How to support someone with infertility
Infertility affects as many as 1 in 6 couples. It’s a diagnosis that can feel devastating when you dream about growing your family, and it can affect nearly every aspect of your life—including your relationships, your physical and mental health, your finances and more.
“Infertility touches peoples’ lives in a way that’s hard to imagine if you’re not going through it yourself,” says Catherine Ryan, MD, a reproductive endocrinology and infertility expert at Gundersen Health System in La Crosse, Wis. “Most of us assume we can have children readily if we want. When that’s not the case, it can be very painful.”
Here are some ways Dr. Ryan recommends supporting loved ones with infertility—and a few things couples with infertility can do to cope.
What to say to someone struggling with infertility
The most important thing you can do to support someone with infertility is to let them know you’re there for them and to listen more than you talk.
“Everyone’s needs are going to be different because everyone’s infertility journey is different,” Dr. Ryan says.
Specific questions that can be helpful to ask include:
- “How can I support you?”
- “Do you want to talk?”
- “What can I do for you?”
Not everyone with infertility will want to talk about their experience, but some will. Letting the person know that you care and are there for them may be exactly what they need.
What not to say to someone with infertility
It’s generally best not to offer advice to someone going through infertility. You also don’t want to compare their journey to anyone else’s. Infertility is incredibly personal. You may intend to provide hope by sharing a story about how someone else you know with infertility eventually conceived, but those kinds of stories can feel insensitive for someone in the depths of an infertility journey.
Speaking of which…
Avoid statements that diminish what the person or couple with infertility is going through, such as:
- “Just relax.”
- “Don’t worry about it so much.”
- “Take a vacation together!”
- “Everything happens for a reason.”
- “Just adopt.”
- “There’s always IVF.”
- “At least you get to sleep in on weekends!”
While these kinds of statements may have good intentions behind them—or be said light heartedly—they often come across as uncaring and ignorant.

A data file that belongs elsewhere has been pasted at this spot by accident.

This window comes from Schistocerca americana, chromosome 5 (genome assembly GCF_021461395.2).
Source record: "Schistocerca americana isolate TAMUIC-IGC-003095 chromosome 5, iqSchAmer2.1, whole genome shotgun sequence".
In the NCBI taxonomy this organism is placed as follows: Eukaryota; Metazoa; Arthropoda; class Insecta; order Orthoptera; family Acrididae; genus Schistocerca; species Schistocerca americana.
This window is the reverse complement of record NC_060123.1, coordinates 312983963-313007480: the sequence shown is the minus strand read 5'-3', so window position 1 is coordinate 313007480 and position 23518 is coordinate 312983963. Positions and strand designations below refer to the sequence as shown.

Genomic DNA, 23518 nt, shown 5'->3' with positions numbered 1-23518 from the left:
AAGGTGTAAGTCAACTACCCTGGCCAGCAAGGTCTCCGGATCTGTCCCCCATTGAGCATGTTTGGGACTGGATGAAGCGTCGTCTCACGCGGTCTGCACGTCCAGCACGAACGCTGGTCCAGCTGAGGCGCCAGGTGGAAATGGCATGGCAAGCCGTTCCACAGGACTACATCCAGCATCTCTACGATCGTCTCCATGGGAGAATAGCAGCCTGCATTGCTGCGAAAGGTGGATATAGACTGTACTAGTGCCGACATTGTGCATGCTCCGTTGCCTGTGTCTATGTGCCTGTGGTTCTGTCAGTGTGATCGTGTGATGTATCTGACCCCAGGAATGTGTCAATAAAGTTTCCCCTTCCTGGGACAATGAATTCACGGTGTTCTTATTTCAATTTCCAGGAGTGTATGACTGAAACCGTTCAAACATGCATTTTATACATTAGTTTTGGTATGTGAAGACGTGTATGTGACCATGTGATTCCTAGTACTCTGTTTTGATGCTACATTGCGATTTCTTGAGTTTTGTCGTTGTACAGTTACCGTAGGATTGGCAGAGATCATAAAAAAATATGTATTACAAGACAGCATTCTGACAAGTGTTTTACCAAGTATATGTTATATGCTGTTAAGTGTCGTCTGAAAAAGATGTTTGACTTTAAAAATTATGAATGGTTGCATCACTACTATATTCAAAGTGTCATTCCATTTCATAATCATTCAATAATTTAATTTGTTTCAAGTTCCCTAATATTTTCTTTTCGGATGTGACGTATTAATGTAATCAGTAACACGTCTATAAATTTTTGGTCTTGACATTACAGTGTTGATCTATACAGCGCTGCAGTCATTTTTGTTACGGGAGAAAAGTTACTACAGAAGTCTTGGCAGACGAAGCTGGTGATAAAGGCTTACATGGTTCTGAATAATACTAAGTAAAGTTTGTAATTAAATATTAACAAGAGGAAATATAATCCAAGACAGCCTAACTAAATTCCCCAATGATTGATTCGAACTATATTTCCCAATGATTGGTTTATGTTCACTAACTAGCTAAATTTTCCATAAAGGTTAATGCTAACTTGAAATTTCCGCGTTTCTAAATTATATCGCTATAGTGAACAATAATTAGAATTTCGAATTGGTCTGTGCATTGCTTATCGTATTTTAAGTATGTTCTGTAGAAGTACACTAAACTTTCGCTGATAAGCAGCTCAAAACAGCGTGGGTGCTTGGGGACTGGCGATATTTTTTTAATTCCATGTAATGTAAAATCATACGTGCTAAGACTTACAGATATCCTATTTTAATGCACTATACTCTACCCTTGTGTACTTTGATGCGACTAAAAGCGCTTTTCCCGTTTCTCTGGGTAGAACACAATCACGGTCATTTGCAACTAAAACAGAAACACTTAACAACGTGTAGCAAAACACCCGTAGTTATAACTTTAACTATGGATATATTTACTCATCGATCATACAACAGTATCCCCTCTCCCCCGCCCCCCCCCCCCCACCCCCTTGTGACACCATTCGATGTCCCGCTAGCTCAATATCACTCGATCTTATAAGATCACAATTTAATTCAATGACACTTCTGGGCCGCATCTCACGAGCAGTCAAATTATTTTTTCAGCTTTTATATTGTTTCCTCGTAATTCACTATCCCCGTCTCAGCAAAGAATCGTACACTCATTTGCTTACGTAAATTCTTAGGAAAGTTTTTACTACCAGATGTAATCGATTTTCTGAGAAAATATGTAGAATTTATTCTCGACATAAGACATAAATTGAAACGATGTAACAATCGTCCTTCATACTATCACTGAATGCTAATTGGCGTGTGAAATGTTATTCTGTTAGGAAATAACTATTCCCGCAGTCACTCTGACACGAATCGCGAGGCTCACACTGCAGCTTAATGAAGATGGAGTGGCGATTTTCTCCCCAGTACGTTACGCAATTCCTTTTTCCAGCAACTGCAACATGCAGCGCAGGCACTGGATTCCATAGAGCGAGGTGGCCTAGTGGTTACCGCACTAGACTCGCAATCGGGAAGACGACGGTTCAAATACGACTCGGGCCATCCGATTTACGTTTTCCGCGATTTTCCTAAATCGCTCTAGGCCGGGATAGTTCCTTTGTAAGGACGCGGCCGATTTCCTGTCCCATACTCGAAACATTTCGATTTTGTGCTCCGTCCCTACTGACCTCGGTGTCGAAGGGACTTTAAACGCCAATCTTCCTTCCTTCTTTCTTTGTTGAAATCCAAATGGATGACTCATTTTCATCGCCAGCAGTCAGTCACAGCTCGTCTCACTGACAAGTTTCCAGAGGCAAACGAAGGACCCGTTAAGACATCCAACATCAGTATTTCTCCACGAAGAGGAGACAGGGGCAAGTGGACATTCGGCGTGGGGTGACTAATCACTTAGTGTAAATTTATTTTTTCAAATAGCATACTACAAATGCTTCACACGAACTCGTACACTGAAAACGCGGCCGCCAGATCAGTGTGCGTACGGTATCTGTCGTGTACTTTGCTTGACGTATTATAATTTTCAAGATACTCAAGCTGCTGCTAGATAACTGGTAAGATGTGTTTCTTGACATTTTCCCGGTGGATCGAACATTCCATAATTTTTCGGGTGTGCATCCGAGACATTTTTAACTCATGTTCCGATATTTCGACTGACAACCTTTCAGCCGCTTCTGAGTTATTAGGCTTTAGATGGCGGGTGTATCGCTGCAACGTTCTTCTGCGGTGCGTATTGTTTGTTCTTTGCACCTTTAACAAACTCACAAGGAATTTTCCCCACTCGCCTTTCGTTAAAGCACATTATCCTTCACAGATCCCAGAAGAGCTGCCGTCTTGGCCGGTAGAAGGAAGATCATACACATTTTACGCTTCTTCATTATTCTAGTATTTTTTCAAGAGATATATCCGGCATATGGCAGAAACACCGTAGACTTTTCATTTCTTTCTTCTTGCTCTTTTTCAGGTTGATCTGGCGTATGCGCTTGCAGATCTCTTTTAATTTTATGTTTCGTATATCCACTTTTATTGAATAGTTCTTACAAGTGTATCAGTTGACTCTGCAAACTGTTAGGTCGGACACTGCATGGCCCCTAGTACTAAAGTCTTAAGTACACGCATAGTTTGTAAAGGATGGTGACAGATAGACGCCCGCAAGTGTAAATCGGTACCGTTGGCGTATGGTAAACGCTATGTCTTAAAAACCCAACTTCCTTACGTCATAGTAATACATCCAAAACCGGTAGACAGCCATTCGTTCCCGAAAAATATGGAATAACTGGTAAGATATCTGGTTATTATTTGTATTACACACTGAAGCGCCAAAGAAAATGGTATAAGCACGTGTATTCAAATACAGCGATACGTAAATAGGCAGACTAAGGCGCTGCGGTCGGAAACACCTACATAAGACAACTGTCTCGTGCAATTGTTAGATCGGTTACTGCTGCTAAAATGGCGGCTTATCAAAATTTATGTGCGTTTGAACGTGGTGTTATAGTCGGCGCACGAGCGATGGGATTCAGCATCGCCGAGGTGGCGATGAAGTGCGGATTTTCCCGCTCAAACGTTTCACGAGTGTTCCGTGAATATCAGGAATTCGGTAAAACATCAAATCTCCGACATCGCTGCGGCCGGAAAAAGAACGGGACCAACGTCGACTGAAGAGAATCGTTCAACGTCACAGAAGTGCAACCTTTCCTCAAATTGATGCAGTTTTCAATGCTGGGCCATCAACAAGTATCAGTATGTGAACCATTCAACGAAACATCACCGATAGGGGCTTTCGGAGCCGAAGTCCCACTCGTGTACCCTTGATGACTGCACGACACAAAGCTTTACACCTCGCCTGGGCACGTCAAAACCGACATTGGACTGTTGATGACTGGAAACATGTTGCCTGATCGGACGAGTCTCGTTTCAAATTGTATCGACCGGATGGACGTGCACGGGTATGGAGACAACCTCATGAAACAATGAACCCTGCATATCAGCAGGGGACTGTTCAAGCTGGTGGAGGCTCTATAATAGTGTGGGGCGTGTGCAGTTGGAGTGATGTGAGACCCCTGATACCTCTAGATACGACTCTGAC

How to tell a friend struggling with infertility about your pregnancy
If you’re expecting and have a friend dealing with infertility, it can feel tricky to know how to share your good news with them.
“You don’t want to hide it,” Dr. Ryan says, “but you may want to reach out to them privately before announcing it more widely or on social media.”
Do: Be prepared for a variety of reactions and give the person space to process the news if they need it.
Don’t: Feel the need to apologize for your pregnancy or take the person’s response personally if they react differently than how you’d hoped.
“It’s also not helpful to automatically exclude someone experiencing infertility from events that are child-centered,” Dr. Ryan says. “Give them the option to attend baby showers or children’s birthday parties, and let them decide whether they want to join. Be understanding if they decline. It may feel too painful for some people. Others may want to participate.”
How else to support someone with infertility
There are extreme moments of hope and sorrow on an infertility journey. Beyond providing a safe, caring space for someone to share about those moments—and all the ones in between— consider showing your support for them by:
Becoming an advocate
The cost of fertility treatment is a barrier for many families. That’s partly because only 20 states have fertility insurance coverage laws. This means that most people must pay out of pocket. Resolve: The National Infertility Association and Building Families Alliance Wisconsin make it easy to get involved by encouraging lawmakers to increase access to family building options.
A lot of times, people going through infertility blame themselves for not being able to get pregnant. They feel like it’s their fault.
“Infertility is a medical condition,” Dr. Ryan states, “and you wouldn’t think it was your fault if you got appendicitis.”
Educating yourself about infertility can help remove some of the stigma around the topic. It also shows the person in your life how much you care and that you’re committed to better understanding what they’re going through.
To learn more about infertility, start with these resources:
- Resolve: The National Infertility Association
- Building Families Alliance Wisconsin
- ReproductiveFacts.org by the American Society of Reproductive Medicine
For couples with infertility: How to deal with disappointment of not conceiving
As for couples who are struggling with infertility, it’s vital to prioritize self-care. That means taking time to do things that “feed your soul,” Dr. Ryan says.
“Take time as a couple to reconnect. It’s easy to focus on fertility and lose sight of what brought you together as a couple. You’re more than your fertility,” Dr. Ryan says.
She also recommends:
- Getting enough sleep
- Eating a balanced, colorful diet
- Making time to enjoy the outdoors
- Doing fun activities without feeling guilty
And, if you’re finding it hard to think about anything other than growing your family, know that it’s acceptable to pause treatment and prioritize your mental health.
“It’s easy to get caught up on the roller coaster. Every cycle you’re hoping for it to work. It’s OK to take time off. It’s not going to hurt anything to take a break for a while—with rare exceptions,” Dr. Ryan says. “There’s no reason that fertility cycles need to be consecutive.”
If you’re struggling to conceive, our fertility specialists can help you pinpoint why and recommend the best fertility treatment plan for you based on your age, health, test results, and other factors.
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